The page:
Betvin Geant continues his stellar work in this issue, though there is only one biblical quote this time round. That makes sense, since most of our story centers away from him for the first time in this series. We get a peek into the man treating him, and there’s a lot more going on than I had first understood. We also meet another seeming main character (subtly named after another biblical character) who has work that may begin to tie these people’s live together. Geant’s writing reminds me a bit of Jim Butcher, taking pieces of mythology and history to tie into a fictional narrative in a way that makes the disparate versions of characters/places make sense within the larger world. There’s a lot of fun going on here, and the writing is purposeful and wickedly smart.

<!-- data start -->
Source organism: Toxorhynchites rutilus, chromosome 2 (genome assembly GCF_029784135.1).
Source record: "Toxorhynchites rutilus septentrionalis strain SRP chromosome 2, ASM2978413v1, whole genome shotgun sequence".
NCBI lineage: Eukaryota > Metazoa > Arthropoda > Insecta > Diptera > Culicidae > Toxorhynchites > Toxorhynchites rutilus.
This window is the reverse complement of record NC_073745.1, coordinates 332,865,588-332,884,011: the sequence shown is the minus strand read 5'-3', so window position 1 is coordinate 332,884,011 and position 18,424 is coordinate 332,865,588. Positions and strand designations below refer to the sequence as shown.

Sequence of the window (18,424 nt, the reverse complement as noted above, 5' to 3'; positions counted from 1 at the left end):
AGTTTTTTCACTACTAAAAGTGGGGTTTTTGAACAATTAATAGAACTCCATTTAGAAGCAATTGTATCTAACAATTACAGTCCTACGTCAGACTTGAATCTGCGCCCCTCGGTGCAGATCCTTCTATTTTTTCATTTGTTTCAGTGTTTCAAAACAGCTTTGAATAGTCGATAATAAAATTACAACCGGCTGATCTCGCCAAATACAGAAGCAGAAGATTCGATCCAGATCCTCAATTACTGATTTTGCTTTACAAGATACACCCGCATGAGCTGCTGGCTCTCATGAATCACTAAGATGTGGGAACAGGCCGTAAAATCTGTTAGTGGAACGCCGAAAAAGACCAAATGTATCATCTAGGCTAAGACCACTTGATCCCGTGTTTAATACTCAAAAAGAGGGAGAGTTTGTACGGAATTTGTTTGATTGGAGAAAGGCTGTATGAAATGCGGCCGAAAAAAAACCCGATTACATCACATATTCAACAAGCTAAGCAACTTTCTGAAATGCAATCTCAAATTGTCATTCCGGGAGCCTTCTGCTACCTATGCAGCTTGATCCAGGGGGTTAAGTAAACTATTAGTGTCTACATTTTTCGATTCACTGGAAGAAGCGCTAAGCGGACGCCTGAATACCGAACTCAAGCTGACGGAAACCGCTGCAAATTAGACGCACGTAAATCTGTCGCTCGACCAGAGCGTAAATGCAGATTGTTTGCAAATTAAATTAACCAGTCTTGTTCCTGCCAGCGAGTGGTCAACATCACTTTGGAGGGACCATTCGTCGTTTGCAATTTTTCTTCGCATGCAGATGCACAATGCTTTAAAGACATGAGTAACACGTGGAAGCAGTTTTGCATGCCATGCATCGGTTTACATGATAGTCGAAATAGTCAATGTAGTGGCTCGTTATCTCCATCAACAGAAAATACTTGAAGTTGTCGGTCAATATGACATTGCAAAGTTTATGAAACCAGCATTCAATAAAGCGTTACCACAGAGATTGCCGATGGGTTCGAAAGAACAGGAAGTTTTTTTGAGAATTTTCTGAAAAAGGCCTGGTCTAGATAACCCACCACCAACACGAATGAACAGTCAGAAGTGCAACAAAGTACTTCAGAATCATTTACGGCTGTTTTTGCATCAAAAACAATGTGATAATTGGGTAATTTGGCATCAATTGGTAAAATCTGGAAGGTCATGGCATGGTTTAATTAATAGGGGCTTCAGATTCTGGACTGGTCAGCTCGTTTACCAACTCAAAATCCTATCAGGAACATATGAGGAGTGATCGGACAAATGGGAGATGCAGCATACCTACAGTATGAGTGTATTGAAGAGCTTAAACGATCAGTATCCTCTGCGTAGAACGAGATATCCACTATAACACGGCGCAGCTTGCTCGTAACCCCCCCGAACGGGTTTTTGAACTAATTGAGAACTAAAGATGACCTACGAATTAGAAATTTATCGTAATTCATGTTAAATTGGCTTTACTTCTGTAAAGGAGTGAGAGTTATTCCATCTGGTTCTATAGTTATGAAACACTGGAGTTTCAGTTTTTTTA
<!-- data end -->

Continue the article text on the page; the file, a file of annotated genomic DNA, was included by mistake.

Kay’s artwork continues to lay down the tone of this odd and unsettling world. Skewed perspectives and moody panels contribute to the overall offsetting nature of the world they’ve created. There’s a great depth of emotive quality to Kay’s work which ensures that nothing ever seems dull and the tension never drops.
If you’ve been on the fence on this title and you enjoy the reweaving of known works into something new, then this is the issue that should help to decide for you. My interest has been piqued by the direction of the narrative that has been hinted at, and I think the payoff will be a hell of a ride.
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